Even more controversy has attended the black artists who have considered joining Maroon 5 onstage. At the outset, it seemed likely that hip-hop would be involved, given that one of the capital cities for America’s favorite genre is Atlanta, the venue for this year’s game. But a rumored half-dozen rappers or R&B singers were approached, according to Variety, and none said yes. Cardi B, an obvious pick, given that she has a hit single with Maroon 5, declined the gig “because of how she feels about Colin Kaepernick and the whole movement,” according to her rep.
Two rappers have opted in, though. One is Big Boi, half of Outkast, the hip-hop pioneers synonymous with Atlanta (check the disapproving replies to his announcement tweet). The other is Travis Scott, the Houston star who rose to ubiquitous status last year via his single with Drake, “Sicko Mode.” Public pressure on Scott to not participate has been intense. He said he spoke with Kaepernick before accepting the gig, and “while the two did not necessarily agree, they emerged from the conversation with mutual respect and understanding,” according to a source interviewed by Variety. But Kaepernick’s partner, the radio host Nessa, tweeted, “There is NO mutual respect and there is NO understanding for anyone working against @Kaepernick7 PERIOD. #stoplying.”
It’s quaint to remember now, but the only controversy Justin Timberlake’s sluggish concert last year had was over how he’d pay tribute to Prince. In the months since then, Kaepernick’s broadly focused campaign against police brutality and discrimination has taken up the specific cause of his treatment by the NFL. His legal grievance comes at a time of general scrutiny toward football due to the physical toll on its players, its handling of misconduct, and, according to Trump, a general wimpification. Ratings have declined for the regular-season NFL, as has youth participation in football—but not so much that football is close to losing its status as the nation’s No. 1 sport.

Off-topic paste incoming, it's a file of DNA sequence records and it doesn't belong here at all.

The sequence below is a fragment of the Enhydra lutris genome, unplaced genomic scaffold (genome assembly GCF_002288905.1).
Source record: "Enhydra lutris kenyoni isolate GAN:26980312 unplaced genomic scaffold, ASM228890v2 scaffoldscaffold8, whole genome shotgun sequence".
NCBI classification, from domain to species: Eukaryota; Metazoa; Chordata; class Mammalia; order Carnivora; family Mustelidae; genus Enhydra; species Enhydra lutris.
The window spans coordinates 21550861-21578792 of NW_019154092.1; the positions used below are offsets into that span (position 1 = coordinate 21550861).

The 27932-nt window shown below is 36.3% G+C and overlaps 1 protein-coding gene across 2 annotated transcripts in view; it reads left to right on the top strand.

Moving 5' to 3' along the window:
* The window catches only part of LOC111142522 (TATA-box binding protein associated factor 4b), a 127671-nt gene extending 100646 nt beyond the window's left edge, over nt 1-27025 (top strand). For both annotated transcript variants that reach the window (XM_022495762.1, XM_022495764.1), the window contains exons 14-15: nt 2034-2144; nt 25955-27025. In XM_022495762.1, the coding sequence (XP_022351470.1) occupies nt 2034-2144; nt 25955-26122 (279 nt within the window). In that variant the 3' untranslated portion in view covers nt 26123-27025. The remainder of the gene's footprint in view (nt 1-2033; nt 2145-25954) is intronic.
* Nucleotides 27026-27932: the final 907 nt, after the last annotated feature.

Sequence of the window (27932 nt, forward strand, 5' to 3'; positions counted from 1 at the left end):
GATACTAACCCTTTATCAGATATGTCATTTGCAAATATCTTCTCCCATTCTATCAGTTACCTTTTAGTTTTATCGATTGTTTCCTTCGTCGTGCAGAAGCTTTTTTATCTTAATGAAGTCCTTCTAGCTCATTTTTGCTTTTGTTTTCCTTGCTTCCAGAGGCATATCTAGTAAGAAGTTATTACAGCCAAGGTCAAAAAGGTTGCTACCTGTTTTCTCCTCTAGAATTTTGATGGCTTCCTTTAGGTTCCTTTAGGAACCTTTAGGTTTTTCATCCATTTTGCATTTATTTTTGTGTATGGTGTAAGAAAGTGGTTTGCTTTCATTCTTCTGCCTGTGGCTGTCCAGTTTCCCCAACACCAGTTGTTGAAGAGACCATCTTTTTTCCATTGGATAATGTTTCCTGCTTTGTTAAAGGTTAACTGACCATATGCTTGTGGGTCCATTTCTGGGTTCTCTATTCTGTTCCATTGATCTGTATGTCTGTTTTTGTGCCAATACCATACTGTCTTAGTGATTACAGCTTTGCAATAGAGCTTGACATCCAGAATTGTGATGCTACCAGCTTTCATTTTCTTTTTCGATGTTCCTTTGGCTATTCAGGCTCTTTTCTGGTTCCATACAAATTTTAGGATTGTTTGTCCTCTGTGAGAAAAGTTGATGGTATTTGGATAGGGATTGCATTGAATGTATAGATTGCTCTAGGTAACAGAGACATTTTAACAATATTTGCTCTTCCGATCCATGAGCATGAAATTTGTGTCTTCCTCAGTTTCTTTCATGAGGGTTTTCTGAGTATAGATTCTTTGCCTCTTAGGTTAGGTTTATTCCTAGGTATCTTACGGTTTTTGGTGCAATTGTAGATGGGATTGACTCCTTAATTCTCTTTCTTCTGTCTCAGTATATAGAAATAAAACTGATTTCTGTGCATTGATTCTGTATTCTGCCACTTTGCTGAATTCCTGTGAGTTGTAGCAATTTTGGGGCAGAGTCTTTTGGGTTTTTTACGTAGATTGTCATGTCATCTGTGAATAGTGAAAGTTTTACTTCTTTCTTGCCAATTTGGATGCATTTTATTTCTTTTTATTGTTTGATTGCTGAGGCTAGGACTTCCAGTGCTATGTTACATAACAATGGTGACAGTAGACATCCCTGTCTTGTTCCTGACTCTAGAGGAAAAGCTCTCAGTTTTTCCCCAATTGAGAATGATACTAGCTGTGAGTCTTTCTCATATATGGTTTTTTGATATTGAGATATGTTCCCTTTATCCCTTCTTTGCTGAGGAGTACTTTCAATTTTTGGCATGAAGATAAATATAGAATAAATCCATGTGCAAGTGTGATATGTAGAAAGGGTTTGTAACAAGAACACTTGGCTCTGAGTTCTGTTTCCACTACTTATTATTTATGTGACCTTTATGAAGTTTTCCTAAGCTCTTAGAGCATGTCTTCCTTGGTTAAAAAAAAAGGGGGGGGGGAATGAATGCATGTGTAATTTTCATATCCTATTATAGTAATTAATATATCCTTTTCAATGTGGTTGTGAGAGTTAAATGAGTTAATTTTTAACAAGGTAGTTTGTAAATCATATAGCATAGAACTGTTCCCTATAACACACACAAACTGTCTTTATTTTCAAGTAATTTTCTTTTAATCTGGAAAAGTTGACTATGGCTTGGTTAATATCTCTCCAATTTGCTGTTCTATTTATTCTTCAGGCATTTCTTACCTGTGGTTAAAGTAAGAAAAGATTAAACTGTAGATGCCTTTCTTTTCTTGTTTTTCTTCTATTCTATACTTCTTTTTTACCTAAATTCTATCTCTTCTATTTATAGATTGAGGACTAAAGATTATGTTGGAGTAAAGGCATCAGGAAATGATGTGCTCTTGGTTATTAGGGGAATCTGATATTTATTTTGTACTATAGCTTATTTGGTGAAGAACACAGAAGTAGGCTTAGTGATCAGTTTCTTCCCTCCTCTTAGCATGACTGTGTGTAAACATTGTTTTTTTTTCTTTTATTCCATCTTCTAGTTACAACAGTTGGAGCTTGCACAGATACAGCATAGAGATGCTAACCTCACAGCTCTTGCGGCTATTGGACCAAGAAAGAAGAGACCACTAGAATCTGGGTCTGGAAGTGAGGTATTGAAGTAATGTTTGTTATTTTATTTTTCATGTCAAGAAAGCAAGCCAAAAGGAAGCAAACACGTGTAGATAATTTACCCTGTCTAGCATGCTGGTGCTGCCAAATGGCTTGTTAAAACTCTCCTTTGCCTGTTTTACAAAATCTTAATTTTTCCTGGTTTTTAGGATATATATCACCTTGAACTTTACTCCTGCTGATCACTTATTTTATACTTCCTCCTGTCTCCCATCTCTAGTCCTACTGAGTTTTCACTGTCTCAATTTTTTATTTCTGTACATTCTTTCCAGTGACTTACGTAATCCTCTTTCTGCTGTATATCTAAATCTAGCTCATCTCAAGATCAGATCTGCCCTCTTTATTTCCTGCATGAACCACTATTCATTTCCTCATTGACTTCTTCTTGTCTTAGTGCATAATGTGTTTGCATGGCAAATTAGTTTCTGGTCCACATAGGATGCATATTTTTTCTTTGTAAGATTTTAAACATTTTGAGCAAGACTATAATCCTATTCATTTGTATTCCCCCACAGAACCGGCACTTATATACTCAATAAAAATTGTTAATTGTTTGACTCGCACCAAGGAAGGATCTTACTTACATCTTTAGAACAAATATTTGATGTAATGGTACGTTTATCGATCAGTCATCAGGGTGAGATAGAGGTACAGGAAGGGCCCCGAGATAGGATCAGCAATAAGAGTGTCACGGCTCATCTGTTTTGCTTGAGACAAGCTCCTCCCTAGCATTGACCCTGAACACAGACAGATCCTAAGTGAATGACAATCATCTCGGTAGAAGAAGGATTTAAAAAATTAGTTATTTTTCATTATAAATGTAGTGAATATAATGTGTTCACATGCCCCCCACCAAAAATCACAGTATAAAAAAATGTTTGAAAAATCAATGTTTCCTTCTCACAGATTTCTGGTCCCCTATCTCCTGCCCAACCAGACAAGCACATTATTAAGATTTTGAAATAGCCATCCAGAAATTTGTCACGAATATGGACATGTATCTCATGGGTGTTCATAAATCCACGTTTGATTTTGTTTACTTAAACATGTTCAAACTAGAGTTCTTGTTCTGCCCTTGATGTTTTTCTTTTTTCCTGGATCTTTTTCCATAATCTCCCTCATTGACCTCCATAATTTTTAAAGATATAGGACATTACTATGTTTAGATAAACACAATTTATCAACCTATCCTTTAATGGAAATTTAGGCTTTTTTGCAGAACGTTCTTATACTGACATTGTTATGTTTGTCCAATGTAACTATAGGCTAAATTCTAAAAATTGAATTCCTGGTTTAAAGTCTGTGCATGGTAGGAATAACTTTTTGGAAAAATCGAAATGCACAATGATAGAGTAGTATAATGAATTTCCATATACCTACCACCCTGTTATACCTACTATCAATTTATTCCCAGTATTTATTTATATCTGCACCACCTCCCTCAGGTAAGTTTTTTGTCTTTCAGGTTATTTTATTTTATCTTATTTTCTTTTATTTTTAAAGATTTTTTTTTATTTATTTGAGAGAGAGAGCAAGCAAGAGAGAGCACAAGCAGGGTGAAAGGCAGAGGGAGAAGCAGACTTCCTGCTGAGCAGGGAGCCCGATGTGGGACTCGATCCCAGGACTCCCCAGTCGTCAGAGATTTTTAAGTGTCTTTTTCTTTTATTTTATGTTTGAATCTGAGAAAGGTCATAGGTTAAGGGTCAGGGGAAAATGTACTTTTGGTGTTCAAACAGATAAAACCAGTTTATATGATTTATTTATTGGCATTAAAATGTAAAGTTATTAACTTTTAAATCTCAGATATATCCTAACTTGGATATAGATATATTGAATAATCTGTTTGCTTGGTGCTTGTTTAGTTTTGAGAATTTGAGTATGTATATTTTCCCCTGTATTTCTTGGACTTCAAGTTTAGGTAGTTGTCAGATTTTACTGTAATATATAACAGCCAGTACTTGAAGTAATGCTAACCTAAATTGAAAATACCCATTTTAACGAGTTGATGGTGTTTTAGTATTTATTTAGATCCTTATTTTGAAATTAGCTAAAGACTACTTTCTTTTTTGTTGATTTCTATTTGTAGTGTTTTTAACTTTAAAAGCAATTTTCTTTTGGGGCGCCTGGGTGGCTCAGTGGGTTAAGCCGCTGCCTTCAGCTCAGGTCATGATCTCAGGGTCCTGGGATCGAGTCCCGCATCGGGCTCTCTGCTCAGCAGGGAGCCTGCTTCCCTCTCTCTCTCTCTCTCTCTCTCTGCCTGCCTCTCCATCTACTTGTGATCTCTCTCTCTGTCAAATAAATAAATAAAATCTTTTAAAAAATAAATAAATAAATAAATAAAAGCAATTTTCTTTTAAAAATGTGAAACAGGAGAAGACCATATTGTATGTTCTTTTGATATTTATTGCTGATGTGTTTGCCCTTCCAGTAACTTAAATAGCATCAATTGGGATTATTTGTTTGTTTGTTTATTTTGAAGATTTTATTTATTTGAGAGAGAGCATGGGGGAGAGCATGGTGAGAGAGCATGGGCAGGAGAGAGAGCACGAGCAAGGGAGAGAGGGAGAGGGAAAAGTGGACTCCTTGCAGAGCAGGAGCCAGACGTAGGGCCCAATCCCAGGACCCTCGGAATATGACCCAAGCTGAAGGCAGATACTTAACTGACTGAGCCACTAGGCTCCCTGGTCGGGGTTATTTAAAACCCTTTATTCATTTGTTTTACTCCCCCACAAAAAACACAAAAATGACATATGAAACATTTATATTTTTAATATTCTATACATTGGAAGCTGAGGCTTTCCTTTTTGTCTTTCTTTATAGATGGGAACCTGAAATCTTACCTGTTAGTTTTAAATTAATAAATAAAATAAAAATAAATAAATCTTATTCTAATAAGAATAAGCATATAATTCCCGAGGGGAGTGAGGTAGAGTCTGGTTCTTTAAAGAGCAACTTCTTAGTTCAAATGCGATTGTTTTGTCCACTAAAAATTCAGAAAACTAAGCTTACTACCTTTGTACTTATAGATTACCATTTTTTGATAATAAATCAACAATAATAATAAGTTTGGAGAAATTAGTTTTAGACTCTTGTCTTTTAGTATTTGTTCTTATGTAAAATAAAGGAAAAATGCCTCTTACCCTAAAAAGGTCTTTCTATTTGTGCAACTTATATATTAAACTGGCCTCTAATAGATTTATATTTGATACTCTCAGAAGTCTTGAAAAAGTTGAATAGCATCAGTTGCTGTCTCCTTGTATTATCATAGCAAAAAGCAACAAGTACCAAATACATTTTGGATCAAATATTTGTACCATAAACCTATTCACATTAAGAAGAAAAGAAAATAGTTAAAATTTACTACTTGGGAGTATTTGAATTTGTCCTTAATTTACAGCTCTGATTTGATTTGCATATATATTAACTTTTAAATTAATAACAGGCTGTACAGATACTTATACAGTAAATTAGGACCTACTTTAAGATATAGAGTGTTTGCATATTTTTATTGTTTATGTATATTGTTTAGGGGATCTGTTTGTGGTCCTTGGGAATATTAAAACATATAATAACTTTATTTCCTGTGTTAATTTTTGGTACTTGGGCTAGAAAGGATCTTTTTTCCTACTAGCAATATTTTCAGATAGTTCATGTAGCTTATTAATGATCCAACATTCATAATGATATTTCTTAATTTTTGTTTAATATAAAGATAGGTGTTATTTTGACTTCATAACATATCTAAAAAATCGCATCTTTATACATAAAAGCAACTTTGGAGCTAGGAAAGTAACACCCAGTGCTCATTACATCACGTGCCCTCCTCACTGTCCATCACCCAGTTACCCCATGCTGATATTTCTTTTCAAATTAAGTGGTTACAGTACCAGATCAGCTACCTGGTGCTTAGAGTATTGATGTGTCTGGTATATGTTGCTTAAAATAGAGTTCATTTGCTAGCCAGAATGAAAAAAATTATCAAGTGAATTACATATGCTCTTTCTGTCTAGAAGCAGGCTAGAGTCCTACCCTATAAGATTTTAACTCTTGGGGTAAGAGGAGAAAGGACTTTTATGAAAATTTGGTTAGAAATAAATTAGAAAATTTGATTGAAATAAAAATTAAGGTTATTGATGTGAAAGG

There’s something unsettling about this drama happening at the same moment when the Oscars can’t find a host and the White House Correspondents’ Dinner has all but disintegrated. The causes vary: For the Super Bowl, it’s the league’s handling of peaceful protest; with the Oscars, the proposed host, Kevin Hart, was unwilling to reckon with his bigoted jokes; with the Correspondents’ Dinner, Trump’s attacks on the press proved poisonous. In all cases, the issues at stake—bigotry or authoritarian tendencies—are so grave that they kill the pretense that differences of opinion don’t matter.
For now, Maroon 5 might be able to croon and clap through their set without setting off trip wires. The band and Scott have tried to offset the appearance of siding against Kaepernick via charity: Maroon 5 (with the league and their record label) is donating $500,000 to Big Brothers Big Sisters of America, and Scott is having the NFL send the same amount to the social-justice organization Dream Corps. Some have called for the musicians to take a knee during the performance, a notion that, if it comes to pass, would send the arguing into a yet higher register. One rumored gesture, however, shouldn’t offend anyone: Maroon 5, it appears, may play a song in tribute to the late creator of SpongeBob SquarePants.